Most day traders prefer to use candlestick charts for their analysis, but most have not heard of the Heikin Ashi candlesticks.
Heikin Ashi candlesticks have recently gained popularity by day traders to identify a given trend more easily.
They look pretty similar to Japanese candlesticks at the first glance, but there are still some significant differences between them.
In this post, we are going to discuss Heikin Ashi candlesticks, how these modified candlesticks work, and how you can use them to give you a different unique perspective and maybe change the way perform your chart analysis.
What are Heikin Ashi candlesticks?
Heikin Ashi (sometimes spelled Heiken Ashi candlesticks) are a special type of Japanese candlesticks that are calculated from a combination of current and previous session’s price data.
The term “Heikin Ashi” simply means “average bar” in Japanese. Heikin Ashi charting technique was developed in the 1700s by a Japanese trader called Munehisa Homma.
If you look carefully at the Heikin Ashi candlestick chart above, you can see is similar to a normal Japanese candlestick but the open and close are calculated differently.
Heikin Ashi look very similar to the usual Japanese candlesticks, but there are some differences between the two.
One of the most obvious difference between Heikin Ashi charts and Japanese candlesticks is the calculation of the opening and closing prices.
Instead of using the current bar’s open, high, low, and close to build the bar, Heikin Ashi candlesticks are formed by combining the midpoint of the previous bar with the open, high, low, and close of the current bar.
A green bar means the average closing price of the previous six bars is in the higher 50% of its range, indicating a bullish bias. The opposite is true of the red bars.
Importance of Heikin Ashi candlesticks
Heikin Ashi charts make candlestick charts more readable for traders who want to know when to get out of a trade when the trend weakens and when stay in and ride a strong trend.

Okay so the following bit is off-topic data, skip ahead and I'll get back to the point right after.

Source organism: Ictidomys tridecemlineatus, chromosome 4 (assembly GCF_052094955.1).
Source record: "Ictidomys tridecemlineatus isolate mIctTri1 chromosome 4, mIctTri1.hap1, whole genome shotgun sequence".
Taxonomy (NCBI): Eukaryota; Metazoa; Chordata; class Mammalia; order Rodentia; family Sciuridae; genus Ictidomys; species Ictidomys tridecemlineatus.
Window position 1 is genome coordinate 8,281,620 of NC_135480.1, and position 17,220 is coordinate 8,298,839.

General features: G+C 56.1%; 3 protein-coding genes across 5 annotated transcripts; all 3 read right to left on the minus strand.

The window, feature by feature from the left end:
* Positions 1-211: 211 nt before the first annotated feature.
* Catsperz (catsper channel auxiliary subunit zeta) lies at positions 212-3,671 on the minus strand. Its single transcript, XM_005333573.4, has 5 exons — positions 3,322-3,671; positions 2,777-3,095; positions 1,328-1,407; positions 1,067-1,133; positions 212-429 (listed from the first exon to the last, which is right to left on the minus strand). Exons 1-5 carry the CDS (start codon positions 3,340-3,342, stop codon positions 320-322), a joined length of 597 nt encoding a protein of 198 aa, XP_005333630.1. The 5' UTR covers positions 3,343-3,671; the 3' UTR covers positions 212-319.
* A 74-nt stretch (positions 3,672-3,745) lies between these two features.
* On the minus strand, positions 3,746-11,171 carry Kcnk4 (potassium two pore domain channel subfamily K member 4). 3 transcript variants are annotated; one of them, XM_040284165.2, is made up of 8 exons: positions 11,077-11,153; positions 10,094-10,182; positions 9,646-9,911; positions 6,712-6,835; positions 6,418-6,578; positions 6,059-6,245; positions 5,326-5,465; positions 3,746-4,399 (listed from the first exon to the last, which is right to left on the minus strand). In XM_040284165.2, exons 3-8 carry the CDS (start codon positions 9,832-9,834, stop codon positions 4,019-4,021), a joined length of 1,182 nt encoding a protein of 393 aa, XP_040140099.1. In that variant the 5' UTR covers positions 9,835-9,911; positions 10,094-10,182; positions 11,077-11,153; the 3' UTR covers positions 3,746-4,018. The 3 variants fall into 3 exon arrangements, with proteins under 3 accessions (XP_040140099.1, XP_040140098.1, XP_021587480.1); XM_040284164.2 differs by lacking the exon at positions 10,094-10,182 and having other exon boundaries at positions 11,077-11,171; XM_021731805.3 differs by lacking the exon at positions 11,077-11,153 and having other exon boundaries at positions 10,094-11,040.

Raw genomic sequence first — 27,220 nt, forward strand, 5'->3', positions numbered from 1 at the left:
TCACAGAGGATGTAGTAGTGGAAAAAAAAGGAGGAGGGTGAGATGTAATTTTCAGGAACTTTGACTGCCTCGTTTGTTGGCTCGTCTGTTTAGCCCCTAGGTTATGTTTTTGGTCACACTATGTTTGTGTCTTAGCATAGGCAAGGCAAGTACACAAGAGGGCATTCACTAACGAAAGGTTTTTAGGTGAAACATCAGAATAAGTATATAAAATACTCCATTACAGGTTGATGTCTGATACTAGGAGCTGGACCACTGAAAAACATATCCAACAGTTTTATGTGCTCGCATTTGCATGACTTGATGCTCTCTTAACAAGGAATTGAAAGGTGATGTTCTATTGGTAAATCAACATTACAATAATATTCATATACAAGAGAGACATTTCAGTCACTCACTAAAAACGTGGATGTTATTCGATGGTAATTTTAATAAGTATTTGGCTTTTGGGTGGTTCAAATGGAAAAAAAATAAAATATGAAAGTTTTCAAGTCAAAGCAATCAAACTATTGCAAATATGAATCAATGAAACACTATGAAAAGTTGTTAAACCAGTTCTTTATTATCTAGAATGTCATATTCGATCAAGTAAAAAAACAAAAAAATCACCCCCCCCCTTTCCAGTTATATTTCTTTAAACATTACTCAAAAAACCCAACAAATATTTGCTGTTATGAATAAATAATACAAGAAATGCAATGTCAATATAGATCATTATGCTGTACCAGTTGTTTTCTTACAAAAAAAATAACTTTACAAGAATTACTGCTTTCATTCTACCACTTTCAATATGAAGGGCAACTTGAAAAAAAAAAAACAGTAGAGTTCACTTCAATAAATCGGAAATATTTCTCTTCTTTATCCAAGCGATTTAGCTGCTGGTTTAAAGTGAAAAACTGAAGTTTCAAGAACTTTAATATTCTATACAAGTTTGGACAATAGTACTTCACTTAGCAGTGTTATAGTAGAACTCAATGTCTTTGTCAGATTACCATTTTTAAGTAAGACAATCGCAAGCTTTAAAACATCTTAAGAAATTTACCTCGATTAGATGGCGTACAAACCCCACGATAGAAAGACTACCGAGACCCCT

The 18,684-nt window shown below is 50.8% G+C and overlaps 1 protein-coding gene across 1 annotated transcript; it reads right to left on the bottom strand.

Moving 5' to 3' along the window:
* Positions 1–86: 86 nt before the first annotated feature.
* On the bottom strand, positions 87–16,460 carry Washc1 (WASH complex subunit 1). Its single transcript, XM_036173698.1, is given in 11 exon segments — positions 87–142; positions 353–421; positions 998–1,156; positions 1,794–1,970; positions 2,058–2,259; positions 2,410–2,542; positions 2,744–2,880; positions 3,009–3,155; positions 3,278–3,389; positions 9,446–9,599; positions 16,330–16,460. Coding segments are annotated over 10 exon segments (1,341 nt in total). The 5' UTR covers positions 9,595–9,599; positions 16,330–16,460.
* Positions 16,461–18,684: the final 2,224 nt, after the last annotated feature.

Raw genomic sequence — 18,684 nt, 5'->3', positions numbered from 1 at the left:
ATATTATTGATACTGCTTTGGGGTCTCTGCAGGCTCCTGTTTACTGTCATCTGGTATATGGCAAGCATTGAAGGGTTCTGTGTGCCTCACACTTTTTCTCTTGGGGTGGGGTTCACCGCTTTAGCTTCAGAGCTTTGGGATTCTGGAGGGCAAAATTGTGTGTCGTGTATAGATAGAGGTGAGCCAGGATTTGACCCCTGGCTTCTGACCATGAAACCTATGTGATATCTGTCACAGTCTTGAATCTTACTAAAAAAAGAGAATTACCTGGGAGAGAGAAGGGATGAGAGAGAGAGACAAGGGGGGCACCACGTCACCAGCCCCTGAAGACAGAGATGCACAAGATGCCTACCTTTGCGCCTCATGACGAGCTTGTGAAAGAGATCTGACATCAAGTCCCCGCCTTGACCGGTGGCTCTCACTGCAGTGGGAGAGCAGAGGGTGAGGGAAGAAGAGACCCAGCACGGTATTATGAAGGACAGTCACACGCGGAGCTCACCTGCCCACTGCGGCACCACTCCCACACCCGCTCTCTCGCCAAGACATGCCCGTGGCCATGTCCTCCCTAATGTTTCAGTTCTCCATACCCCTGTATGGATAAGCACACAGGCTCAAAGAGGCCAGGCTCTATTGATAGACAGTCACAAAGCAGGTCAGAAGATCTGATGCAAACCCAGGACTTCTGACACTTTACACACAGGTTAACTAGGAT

They are a modified way of displaying data on your candlestick chart, most notably the ability to smooth out volatility of a stock or other financial instruments, allowing traders to build more complex trading strategies.
Typical candlestick charts will both display how volatile the markets were in a particular candlestick itself and the overall trend.
Heikin Ashi charts filter the noise and smooth out the price action on a chart by showing values using averages to create something that looks very similar to the candlestick.
How to calculate the Heikin Ashi candlestick
As previously mentioned, Heikin Ashi candlesticks are based on price data from the current close-open-high-low (COHL), the current Heikin-Ashi values, and the previous Heikin-Ashi values.
Here is a quick breakdown of how to calculate the Heiken Ashi candlestick:
- The Heikin Ashi Close is simply an average of the open, high, low and close for the current period.
Close= ¼ (Open+Close+Low+Close)
- The Heikin Ashi Open is the average of the previous Heikin Ashi candlestick open plus the close of the previous Heikin Ashi candlestick.